A Lonely Outpost where the howling wind is often stirred up into a fateful Desert Song. The sand driven hard by such a wind of change stung well the faces of those that once saw fit to guard such a place as this. It was Service at a price. It was Duty, and a Mind Set of determination that often would lead to an Ultimate Price being made.
Above stands one remaining chimney and part of the walls of the Blockhouse at Boudenib.
Below the Blockhouse still stands in the Fort,and in the distance another keeps watch, but where is this place?
Southern Morocco near the Algerian Border
It was here in the Fort above on the cold night of the 1st day of September 1909 that forty defenders fought off over 400 Arabs for near on two days in a battle to hold this place. A key position guarding the approaches to Boudenib , and such actions as this one have inspired writers and movie makers throughout the years since to produce moving tales of the tough regulated life and actions of the French Foreign Legion. Often such men fought to the last man and the last bullet.Why? Because they had no other choice.
The Plan above reveals three pieces of field artillery most probably French 75mm Guns,two to the west and one to the east thereby providing extra fire power to defend the outer Blockhouse and the Fort where the fighting was ferocious to say the least. As in most cases these Forts were it seems kept way under strength and there are desperate accounts of Legionnaires throwing explosives over the walls as the Rif tribesman tried to scale them.
The thing i found most strange looking at all the evidence shown in the modern photo`s is the total lack of any remaining roofing materials.
Having shown the mud brick forts of OMAN,i thought to show what is left of these Legion Forts in North Africa. A friend kindly remarked such pictures can inspire and determine future scratch builds.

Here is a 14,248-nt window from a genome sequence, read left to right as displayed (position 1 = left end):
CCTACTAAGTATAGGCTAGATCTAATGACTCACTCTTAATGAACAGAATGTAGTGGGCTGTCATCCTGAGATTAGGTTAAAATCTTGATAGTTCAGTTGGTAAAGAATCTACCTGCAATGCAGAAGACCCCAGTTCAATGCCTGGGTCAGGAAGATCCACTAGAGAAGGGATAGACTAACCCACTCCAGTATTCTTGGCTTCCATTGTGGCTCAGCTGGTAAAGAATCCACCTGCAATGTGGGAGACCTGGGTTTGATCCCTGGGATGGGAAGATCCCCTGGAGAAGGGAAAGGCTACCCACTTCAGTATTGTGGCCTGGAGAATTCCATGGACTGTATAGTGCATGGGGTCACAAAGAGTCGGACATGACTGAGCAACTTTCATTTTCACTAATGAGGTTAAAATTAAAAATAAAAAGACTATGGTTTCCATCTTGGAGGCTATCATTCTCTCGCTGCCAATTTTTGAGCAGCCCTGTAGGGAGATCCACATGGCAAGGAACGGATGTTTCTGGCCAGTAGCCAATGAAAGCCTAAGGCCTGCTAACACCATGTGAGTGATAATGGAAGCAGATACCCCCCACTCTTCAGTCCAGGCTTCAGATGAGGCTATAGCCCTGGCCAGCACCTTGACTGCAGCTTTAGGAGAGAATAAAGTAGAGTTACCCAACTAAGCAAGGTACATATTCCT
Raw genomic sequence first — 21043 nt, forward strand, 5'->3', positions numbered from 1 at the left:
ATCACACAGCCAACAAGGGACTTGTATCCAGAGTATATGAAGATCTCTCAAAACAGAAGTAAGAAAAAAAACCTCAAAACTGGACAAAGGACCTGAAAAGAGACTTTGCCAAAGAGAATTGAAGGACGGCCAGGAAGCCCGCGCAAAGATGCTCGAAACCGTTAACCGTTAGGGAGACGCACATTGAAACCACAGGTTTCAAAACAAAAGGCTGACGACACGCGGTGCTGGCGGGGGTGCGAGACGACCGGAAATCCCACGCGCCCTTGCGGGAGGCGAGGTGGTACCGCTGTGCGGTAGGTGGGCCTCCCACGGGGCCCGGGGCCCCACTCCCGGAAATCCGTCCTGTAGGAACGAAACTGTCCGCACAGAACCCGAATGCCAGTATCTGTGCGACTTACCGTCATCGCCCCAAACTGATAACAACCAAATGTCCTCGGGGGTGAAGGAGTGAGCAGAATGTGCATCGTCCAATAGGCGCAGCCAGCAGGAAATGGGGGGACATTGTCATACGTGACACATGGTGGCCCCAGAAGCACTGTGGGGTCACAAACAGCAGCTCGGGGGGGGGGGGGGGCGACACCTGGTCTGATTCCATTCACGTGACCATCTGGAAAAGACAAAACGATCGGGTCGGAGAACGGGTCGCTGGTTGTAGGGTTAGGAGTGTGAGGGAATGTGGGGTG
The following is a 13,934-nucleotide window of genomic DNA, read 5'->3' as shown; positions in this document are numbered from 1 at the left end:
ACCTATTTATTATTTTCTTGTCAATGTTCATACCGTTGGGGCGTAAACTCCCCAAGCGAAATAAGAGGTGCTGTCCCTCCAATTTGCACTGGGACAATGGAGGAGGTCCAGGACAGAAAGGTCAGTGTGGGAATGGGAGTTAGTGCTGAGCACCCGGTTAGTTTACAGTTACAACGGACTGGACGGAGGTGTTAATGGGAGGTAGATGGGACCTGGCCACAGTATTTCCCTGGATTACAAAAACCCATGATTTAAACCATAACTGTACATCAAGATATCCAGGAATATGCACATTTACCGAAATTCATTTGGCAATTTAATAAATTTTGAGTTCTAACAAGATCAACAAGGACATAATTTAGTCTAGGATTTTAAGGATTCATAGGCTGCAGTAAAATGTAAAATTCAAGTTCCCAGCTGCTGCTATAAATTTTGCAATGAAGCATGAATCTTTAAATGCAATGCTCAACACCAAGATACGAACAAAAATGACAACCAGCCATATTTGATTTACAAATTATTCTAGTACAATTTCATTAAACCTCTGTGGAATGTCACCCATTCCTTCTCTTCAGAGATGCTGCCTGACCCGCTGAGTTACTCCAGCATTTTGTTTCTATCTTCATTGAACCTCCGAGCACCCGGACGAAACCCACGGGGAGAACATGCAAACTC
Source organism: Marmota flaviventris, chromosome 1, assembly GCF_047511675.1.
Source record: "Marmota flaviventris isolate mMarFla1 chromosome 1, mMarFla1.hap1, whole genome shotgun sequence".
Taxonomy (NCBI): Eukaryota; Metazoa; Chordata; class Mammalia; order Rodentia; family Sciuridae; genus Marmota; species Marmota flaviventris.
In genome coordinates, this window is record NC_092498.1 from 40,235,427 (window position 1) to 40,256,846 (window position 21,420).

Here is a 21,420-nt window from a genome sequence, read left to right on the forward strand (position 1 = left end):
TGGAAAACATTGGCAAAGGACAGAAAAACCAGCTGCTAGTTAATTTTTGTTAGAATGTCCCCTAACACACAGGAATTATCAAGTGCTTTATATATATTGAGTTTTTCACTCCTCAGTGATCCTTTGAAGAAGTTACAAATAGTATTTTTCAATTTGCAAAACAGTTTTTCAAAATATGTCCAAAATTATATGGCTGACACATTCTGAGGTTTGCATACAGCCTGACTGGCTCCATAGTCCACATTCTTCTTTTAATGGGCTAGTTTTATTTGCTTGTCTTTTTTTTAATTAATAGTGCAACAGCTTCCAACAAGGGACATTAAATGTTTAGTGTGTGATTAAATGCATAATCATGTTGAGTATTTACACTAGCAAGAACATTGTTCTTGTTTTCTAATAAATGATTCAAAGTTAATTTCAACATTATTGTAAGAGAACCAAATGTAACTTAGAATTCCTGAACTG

1908 Morocco here the Legion is shown with the wrong color sash it should be one of blue.
The French arrived in Algeria in 1833 and were soon building up Forts.
It might seem strange for the Well to be outside the walls of this unnamed place,but often was the case a new Well needed digging after this Fort was built and saw actions of rigid military life.
Looking above at the damaged section of wall i realised that there had been quite an explosion here and near a third of that building had gone.
A Breach in the wall ,i wonder if there was a desperate fight here.
The high-point of this Fort is not all that clear on the first glance of the picture,but to the bottom right the low road or desert track can be seen below. So this was a good well thought out vantage point of defence,and with plenty of firing slits built into the walls.
I chanced upon information that the French used aircraft during the Great War and after to support these Forts. One account mentions water supplies being dropped in the form of blocks of ice. After suffering a number of defeats the French finally blew up most of the Forts that the Legionnaires had built by 1927.
With all the roofs long ago blown sky high in all these hard fought over places their ruins remain today just rugged solitary places that`s for sure. With only the passing shadows and the desert wind for company.
This is the AIRFIX FORT that Paul Converted. Paul`s Bods!
Below a scratch built model Fort made for the gaming table.
Below a welcome rest from the beating sun and time to catch the shade.
The remains of a French built Block House. The people themselves help set the scale of the place well.
That`s All Folks.